One morning she is called to her father who has her listen to tales of an incredible circus told by a traveling fur trader. In particular, he spoke of a man, a magician so skilled he could make his voice travel and could sing like the angels, and yet he was so ugly, he had to wear a mask. The Shah promises to bring the circus to Mazandaran for her birthday. When, eventually, the circus does make its way there, Afsar will find her life irrevocably changed by her meeting with the masked conjuror, who, is there any doubt? is, of course, the future Opera Ghost. Here, at 19, he has already traveled the world and acquired a variety of skills through his travels... some of them deadly.
 If you are a fan of the Phantom you will see where some of that baggage he's hauled around with him came from. Don't miss this fascinating trip into his past and that of a minor character in Leroux's classic who finally has her starring role.
(This title will be released Feb. 14, 2015. Thank you to NetGalley for the DRC!)

And a song that has nothing to do with the book but has an apt title and a fitting mood:

Wednesday, November 12, 2014

Sounds of Silence: "In the After" by Demitria Lunetta

Amy is a normal, happy teen. She might sometimes gripe about her parents, her mother, a government workaholic, and her dad, who's into green living. She enjoys school and her friends and then, one Saturday afternoon... the world as she knew it had ended. What was Before is over. She has to learn to live in the After. And, In the After, by Demitria Lunetta, is a wild, different, post apocalyptic look at life on earth, an earth taken over by fast, make that super fast, ravenous alien monsters, with incredible hearing that can find you and rip you apart if you just breathe too loudly.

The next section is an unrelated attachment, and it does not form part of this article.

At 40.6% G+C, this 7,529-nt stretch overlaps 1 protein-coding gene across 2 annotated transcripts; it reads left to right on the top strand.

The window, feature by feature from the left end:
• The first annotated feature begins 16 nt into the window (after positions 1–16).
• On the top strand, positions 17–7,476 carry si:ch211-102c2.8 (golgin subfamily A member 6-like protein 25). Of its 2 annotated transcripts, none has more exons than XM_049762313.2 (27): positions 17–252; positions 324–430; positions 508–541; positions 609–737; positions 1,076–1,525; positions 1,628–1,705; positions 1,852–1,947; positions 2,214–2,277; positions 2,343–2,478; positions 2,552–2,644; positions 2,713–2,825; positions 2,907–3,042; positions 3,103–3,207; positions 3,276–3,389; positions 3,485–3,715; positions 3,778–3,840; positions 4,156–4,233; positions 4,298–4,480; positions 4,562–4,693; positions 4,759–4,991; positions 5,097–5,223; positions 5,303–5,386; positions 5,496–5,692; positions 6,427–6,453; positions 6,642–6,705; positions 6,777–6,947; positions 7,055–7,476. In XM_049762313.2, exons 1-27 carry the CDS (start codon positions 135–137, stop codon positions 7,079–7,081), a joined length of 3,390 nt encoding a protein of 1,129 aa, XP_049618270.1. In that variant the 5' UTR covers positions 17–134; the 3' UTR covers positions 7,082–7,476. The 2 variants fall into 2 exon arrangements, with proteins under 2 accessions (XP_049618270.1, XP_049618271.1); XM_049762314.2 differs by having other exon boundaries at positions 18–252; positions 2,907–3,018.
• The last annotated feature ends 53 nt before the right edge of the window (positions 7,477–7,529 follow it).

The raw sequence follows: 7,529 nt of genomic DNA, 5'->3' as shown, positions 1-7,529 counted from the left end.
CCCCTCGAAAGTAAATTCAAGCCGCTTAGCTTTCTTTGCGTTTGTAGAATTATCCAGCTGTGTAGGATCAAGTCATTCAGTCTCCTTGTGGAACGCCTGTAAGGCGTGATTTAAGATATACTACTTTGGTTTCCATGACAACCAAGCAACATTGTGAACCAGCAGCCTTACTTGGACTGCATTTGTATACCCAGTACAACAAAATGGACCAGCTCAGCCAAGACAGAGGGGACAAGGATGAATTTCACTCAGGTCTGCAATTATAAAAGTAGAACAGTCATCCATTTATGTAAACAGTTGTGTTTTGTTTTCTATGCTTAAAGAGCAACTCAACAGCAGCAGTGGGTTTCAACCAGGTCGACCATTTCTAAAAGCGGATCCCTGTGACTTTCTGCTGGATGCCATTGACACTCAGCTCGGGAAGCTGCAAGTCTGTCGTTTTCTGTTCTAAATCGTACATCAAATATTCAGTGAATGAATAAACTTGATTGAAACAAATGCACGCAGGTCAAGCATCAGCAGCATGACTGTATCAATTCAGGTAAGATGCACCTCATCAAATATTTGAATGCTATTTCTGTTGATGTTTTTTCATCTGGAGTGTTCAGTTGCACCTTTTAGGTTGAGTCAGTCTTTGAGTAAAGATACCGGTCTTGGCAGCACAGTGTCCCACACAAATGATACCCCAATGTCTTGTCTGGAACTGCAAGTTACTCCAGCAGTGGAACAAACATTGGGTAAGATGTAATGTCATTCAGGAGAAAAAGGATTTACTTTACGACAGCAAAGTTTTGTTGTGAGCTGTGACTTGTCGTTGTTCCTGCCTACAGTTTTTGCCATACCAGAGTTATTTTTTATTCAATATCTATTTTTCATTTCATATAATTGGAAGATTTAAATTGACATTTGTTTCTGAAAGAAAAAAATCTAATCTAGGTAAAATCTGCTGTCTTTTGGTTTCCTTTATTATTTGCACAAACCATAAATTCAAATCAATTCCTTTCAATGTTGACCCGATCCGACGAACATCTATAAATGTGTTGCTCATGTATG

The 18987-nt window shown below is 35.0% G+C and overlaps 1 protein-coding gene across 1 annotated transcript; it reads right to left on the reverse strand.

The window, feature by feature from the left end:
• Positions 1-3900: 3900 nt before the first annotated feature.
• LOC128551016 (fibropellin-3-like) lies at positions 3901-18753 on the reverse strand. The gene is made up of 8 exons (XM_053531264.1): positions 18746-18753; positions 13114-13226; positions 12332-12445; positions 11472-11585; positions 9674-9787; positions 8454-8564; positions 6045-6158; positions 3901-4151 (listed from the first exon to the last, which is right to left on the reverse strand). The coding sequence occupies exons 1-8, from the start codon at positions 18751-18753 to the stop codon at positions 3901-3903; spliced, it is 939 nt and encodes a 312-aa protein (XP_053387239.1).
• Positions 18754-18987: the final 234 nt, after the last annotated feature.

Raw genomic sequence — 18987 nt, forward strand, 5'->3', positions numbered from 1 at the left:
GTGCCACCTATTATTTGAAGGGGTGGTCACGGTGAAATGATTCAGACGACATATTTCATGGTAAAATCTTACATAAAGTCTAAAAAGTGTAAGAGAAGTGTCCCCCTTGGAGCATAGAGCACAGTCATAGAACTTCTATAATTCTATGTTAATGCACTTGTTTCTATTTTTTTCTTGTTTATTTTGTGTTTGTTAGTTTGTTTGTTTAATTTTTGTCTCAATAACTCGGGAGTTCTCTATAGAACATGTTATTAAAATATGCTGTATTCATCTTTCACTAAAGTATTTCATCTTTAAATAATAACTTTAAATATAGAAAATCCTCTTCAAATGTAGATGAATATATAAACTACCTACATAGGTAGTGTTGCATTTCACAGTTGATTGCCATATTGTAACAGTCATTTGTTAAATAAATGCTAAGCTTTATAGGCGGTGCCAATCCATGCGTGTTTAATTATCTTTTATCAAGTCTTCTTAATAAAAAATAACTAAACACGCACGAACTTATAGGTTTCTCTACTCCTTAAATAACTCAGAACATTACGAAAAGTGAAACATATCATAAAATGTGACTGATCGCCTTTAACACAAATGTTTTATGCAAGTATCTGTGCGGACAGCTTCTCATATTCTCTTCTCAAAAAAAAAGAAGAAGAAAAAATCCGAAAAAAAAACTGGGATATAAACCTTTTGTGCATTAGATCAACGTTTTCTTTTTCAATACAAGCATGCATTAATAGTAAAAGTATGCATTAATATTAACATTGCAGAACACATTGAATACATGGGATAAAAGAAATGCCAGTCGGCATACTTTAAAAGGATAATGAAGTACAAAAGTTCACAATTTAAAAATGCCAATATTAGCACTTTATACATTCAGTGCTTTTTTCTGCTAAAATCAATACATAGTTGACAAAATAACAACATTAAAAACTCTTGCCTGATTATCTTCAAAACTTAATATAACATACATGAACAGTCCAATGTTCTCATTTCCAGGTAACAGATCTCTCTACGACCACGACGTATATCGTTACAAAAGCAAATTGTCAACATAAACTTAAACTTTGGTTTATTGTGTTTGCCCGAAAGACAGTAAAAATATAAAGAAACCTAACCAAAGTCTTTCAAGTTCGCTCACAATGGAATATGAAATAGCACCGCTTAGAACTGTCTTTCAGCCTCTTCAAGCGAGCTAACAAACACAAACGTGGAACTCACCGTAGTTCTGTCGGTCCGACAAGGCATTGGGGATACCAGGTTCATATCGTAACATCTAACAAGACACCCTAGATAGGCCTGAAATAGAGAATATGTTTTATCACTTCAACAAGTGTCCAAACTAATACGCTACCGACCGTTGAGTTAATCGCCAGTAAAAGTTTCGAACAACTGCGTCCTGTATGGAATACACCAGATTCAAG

That Saturday, Amy was home alone, while her parents were out. They are probably dead, now. Like everyone else she knows. It started with the TV broadcasts ... aliens had landed and were destroying anyone and anything alive. Then TV was gone, so was radio, after a while. She hunkers down with her books and what food they have on hand. Three weeks pass. She is safe because her mother had to protect the government secrets she brought home and had installed an electric fence which keeps Them away. She also had a gun, which her father had made sure she knew how to use, despite his reservations about having it in the house.
Needing to restock her provisions, Amy makes her way beyond the protection of the electric fence after dark. The creatures seem to disappear at night.  She learns, on that first trip, what to do and what not to. Like wearing shoes. Even the sound of a sneaker on pavement can draw Their attention.
She begins to make trips to a supermarket to restock her shelves. It is on one of these trips that she finds Baby, a little girl, maybe 3 or 4 years old who has managed to survive, despite being wounded.  At first, Amy isn't sure what to do with her, and thinks if the little girl makes a sound, she'll throw her to the wolves... or, in this case, to THEM.  She decides to take her home with her and Amy's connection to Baby becomes the heart of this gripping, disturbing look at a future where you do what you can to survive and don't know quite who to trust anymore.
I loved Amy and Baby! They are wonderfully realized characters and you fear for them in this frightening world. I won't give away any more of the plot because it is a terrific, unputdownable , surprising and twisty story and if you enjoy post-apocalyptic fiction (or any fiction!), then don't miss this one!

Simon and Garfunkle's "Sounds of Silence" from Ms.Lunetta's "In the After" Playlist...and the miracle of Youtube